There’s not currently a test for gluten sensitivity. Usually, sensitivity is determined via an elimination diet. However, you can be tested for Celiac disease. That process includes bloodwork and an endoscopy to look for damage to the lining of the small intestine.
Plyler adds that a single symptom might not mean you’re having problems with gluten, but “a combination may be a neon sign that gluten is causing the body to attack itself.” If that’s what you’re experiencing, it’s definitely time to speak with your health care professional.
If it looks like gluten might be the issue, Weinandy says, “we usually recommend to go ahead and take all the gluten out of the diet. That includes wheat, barley and rye. And I always tell people to make sure to read the labels. Gluten is a common allergen that has to be declared on the label.”
You might be surprised at what products contain it: It’s in everything from ketchup and salad dressing to soup and marinades. Often, if you have a gluten sensitivity, taking all the gluten out of your diet will make symptoms go away in just a few days. If you have Celiac, it might take a while longer for your gut to fully heal, so work with your doctor to determine the problem and how best to improve your symptoms.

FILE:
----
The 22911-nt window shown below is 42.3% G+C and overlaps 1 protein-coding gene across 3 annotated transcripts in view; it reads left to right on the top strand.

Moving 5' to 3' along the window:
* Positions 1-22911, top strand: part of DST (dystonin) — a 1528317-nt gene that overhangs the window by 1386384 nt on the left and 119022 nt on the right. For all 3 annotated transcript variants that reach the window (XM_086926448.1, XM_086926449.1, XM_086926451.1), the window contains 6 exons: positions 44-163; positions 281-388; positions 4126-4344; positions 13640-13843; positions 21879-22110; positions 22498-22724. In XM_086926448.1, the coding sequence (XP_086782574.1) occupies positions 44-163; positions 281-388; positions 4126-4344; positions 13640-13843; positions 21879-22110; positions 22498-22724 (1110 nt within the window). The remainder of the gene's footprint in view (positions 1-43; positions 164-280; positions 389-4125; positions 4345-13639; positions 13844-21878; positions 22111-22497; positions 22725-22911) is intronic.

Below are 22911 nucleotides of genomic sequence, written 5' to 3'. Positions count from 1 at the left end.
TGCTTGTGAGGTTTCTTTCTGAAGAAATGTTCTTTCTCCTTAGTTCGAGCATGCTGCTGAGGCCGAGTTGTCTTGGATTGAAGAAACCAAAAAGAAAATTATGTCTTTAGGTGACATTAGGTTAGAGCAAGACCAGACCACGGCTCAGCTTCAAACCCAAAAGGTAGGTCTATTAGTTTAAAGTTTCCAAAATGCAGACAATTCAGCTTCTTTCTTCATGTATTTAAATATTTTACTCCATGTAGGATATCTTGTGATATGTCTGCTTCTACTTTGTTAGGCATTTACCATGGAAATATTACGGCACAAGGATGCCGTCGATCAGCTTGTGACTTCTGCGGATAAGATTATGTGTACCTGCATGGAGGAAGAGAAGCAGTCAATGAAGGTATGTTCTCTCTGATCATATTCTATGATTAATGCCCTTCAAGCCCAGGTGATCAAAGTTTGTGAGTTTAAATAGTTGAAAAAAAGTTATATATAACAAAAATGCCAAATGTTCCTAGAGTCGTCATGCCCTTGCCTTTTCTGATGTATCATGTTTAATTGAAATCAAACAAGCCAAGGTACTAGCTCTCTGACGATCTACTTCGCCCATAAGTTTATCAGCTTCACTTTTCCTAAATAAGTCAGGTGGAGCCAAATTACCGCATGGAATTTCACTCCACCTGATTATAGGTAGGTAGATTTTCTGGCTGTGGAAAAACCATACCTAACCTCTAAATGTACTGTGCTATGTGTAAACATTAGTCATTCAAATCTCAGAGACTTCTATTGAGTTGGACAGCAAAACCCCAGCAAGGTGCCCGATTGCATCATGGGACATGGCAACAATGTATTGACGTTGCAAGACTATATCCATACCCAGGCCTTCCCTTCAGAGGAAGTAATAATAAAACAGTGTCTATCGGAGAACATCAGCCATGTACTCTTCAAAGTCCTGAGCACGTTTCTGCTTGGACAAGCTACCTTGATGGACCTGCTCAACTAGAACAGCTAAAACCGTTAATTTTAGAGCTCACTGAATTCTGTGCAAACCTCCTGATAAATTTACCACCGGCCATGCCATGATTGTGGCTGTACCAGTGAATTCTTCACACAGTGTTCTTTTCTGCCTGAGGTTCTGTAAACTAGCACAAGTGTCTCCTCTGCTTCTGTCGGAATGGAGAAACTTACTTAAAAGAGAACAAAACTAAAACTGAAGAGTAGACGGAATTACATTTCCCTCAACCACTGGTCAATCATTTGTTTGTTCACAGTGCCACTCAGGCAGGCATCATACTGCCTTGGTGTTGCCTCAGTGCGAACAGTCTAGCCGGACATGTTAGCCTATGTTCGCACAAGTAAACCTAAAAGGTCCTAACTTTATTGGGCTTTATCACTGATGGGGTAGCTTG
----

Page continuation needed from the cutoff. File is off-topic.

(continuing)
Lastly, if you’ve been diagnosed with Celiac or non-Celiac gluten sensitivity, ideally you should speak with a registered dietitian who can help you adjust your meal plan to eliminate gluten without losing the good nutrients that come with the whole grains that contain gluten, such as fiber, vitamin D and the B vitamins.
Hollie Zammit, a registered dietitian with Orlando Health Cancer Institute in Orlando, Florida, says working with a dietitian can help you find the best way to eat for your body and your specific needs. “Genetics, age and gender play a huge role in how your body reacts to certain food items or diets. It’s also not helpful to compare yourself to anyone else — the human body is incredibly complex.”
What works for one person might not work for you, so contact a dietitian to find the best way forward for you and your body.